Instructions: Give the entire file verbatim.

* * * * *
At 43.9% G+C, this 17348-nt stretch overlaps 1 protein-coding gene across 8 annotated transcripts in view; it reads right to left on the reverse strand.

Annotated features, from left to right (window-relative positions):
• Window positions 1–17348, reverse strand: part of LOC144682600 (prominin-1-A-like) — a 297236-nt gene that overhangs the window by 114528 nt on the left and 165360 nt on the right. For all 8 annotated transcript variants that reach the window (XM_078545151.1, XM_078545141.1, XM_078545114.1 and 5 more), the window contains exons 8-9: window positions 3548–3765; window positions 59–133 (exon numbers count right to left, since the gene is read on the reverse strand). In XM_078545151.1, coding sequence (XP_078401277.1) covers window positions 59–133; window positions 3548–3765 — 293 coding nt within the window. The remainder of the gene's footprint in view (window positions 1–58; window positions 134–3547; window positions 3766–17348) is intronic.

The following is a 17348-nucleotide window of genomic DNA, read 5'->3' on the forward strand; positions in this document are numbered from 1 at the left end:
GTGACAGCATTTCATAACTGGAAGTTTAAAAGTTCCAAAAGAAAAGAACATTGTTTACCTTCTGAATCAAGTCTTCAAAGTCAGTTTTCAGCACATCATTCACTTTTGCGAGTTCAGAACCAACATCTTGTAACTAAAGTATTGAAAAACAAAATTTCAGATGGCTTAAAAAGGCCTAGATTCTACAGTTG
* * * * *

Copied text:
At 43.9% G+C, this 17348-nt stretch overlaps 1 protein-coding gene across 8 annotated transcripts in view; it reads right to left on the reverse strand.

Annotated features, from left to right (window-relative positions):
• Window positions 1–17348, reverse strand: part of LOC144682600 (prominin-1-A-like) — a 297236-nt gene that overhangs the window by 114528 nt on the left and 165360 nt on the right. For all 8 annotated transcript variants that reach the window (XM_078545151.1, XM_078545141.1, XM_078545114.1 and 5 more), the window contains exons 8-9: window positions 3548–3765; window positions 59–133 (exon numbers count right to left, since the gene is read on the reverse strand). In XM_078545151.1, coding sequence (XP_078401277.1) covers window positions 59–133; window positions 3548–3765 — 293 coding nt within the window. The remainder of the gene's footprint in view (window positions 1–58; window positions 134–3547; window positions 3766–17348) is intronic.

The following is a 17348-nucleotide window of genomic DNA, read 5'->3' on the forward strand; positions in this document are numbered from 1 at the left end:
GTGACAGCATTTCATAACTGGAAGTTTAAAAGTTCCAAAAGAAAAGAACATTGTTTACCTTCTGAATCAAGTCTTCAAAGTCAGTTTTCAGCACATCATTCACTTTTGCGAGTTCAGAACCAACATCTTGTAACTAAAGTATTGAAAAACAAAATTTCAGATGGCTTAAAAAGGCCTAGATTCTACAGTTG